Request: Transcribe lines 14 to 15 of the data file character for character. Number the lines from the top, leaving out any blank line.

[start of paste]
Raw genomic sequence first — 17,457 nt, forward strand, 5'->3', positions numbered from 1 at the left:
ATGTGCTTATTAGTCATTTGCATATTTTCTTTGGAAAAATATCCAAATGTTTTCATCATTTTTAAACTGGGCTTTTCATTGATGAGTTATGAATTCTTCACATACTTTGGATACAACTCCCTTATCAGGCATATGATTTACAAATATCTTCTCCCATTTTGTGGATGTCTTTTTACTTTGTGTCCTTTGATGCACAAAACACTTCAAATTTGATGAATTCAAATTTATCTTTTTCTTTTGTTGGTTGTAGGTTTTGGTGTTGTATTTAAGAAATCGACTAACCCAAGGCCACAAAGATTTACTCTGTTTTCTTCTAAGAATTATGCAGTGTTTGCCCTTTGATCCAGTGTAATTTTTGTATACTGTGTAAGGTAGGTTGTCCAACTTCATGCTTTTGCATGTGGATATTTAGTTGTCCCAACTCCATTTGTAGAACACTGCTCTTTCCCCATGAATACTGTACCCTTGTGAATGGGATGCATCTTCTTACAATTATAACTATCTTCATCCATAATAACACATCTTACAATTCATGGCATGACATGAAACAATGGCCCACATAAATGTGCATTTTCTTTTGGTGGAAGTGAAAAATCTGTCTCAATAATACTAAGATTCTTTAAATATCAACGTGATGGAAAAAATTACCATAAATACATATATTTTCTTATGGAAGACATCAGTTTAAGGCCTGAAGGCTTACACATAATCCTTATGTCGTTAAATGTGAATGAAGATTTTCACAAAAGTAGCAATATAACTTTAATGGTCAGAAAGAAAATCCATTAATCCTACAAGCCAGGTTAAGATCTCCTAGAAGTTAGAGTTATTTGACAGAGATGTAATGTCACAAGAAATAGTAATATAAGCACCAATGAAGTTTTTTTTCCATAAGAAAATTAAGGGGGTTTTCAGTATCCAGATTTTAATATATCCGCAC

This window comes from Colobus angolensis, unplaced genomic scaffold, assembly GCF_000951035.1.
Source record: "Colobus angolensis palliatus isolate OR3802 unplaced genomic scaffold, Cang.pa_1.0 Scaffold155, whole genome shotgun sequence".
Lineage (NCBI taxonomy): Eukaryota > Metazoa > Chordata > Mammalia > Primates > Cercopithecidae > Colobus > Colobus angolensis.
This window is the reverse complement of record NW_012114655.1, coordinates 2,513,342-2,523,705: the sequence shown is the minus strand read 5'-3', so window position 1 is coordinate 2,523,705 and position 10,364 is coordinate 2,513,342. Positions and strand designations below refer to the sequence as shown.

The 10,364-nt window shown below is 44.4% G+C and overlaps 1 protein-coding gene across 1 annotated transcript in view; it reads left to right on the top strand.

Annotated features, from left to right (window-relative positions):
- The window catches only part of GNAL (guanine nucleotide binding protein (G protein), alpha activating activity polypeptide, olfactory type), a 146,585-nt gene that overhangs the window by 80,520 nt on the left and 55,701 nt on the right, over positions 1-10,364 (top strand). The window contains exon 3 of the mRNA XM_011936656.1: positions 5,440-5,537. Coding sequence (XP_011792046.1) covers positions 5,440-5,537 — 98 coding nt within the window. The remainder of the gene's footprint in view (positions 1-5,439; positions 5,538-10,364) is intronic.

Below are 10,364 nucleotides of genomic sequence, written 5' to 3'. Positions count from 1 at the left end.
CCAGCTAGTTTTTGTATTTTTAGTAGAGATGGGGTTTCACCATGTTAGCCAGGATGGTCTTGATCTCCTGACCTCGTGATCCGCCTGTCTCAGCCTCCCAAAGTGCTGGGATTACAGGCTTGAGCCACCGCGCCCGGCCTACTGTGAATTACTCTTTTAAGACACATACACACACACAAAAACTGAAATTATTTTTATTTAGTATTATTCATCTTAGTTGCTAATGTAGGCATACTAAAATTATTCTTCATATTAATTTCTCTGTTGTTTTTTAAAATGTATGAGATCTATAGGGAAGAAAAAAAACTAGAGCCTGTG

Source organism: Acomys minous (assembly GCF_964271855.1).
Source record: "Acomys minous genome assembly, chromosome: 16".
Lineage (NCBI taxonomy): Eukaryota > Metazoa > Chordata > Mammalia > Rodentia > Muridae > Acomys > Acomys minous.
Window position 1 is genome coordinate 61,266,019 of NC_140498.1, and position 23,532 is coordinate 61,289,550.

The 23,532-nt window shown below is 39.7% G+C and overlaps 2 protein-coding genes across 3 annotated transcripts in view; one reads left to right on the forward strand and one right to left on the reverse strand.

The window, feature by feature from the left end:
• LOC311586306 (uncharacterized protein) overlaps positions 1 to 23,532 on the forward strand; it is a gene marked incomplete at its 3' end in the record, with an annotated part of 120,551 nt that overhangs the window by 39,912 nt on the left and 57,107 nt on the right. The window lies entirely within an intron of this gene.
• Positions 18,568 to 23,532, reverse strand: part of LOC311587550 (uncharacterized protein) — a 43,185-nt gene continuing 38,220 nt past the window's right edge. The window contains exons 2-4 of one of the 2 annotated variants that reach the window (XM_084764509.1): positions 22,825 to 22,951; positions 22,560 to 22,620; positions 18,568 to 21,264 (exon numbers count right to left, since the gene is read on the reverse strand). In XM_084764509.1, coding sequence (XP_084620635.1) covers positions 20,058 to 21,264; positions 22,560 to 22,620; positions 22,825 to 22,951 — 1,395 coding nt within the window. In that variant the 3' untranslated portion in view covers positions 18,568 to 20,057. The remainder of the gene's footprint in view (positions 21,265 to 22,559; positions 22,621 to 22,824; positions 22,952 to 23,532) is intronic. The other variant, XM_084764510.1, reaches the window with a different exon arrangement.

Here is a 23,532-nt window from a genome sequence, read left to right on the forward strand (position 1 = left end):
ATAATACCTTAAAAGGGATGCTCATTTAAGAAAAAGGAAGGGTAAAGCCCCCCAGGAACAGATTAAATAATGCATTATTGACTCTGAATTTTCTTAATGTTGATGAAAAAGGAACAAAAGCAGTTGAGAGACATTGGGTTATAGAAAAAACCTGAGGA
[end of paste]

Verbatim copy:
Lineage (NCBI taxonomy): Eukaryota > Metazoa > Chordata > Mammalia > Rodentia > Muridae > Acomys > Acomys minous.
Window position 1 is genome coordinate 61,266,019 of NC_140498.1, and position 23,532 is coordinate 61,289,550.